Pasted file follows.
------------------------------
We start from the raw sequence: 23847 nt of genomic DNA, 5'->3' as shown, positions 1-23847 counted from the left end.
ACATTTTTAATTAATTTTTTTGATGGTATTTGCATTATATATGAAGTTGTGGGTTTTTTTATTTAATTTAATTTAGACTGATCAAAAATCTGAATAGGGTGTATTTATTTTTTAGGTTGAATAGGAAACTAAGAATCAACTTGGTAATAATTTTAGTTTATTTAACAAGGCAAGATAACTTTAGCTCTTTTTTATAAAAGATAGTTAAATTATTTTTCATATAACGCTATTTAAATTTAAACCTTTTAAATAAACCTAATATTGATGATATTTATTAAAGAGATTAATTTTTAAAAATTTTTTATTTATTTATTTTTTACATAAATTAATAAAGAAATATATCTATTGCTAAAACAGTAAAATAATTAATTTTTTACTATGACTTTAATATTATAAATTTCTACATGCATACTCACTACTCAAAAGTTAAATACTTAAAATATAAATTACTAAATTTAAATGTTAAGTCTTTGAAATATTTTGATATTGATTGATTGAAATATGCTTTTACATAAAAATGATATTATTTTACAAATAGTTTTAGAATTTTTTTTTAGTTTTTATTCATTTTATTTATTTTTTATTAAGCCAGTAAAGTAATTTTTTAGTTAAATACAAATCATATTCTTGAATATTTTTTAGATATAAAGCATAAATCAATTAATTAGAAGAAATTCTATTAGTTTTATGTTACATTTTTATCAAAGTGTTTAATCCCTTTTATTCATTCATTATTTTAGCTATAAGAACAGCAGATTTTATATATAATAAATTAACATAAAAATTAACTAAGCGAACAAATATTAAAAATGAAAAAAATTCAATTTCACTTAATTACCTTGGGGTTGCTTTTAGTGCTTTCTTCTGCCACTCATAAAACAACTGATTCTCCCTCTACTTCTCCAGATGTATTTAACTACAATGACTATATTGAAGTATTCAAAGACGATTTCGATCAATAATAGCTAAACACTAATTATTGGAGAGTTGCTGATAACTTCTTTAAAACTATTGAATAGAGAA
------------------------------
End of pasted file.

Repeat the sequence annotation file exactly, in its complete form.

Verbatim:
We start from the raw sequence: 23847 nt of genomic DNA, 5'->3' as shown, positions 1-23847 counted from the left end.
ACATTTTTAATTAATTTTTTTGATGGTATTTGCATTATATATGAAGTTGTGGGTTTTTTTATTTAATTTAATTTAGACTGATCAAAAATCTGAATAGGGTGTATTTATTTTTTAGGTTGAATAGGAAACTAAGAATCAACTTGGTAATAATTTTAGTTTATTTAACAAGGCAAGATAACTTTAGCTCTTTTTTATAAAAGATAGTTAAATTATTTTTCATATAACGCTATTTAAATTTAAACCTTTTAAATAAACCTAATATTGATGATATTTATTAAAGAGATTAATTTTTAAAAATTTTTTATTTATTTATTTTTTACATAAATTAATAAAGAAATATATCTATTGCTAAAACAGTAAAATAATTAATTTTTTACTATGACTTTAATATTATAAATTTCTACATGCATACTCACTACTCAAAAGTTAAATACTTAAAATATAAATTACTAAATTTAAATGTTAAGTCTTTGAAATATTTTGATATTGATTGATTGAAATATGCTTTTACATAAAAATGATATTATTTTACAAATAGTTTTAGAATTTTTTTTTAGTTTTTATTCATTTTATTTATTTTTTATTAAGCCAGTAAAGTAATTTTTTAGTTAAATACAAATCATATTCTTGAATATTTTTTAGATATAAAGCATAAATCAATTAATTAGAAGAAATTCTATTAGTTTTATGTTACATTTTTATCAAAGTGTTTAATCCCTTTTATTCATTCATTATTTTAGCTATAAGAACAGCAGATTTTATATATAATAAATTAACATAAAAATTAACTAAGCGAACAAATATTAAAAATGAAAAAAATTCAATTTCACTTAATTACCTTGGGGTTGCTTTTAGTGCTTTCTTCTGCCACTCATAAAACAACTGATTCTCCCTCTACTTCTCCAGATGTATTTAACTACAATGACTATATTGAAGTATTCAAAGACGATTTCGATCAATAATAGCTAAACACTAATTATTGGAGAGTTGCTGATAACTTCTTTAAAACTATTGAATAGAGAA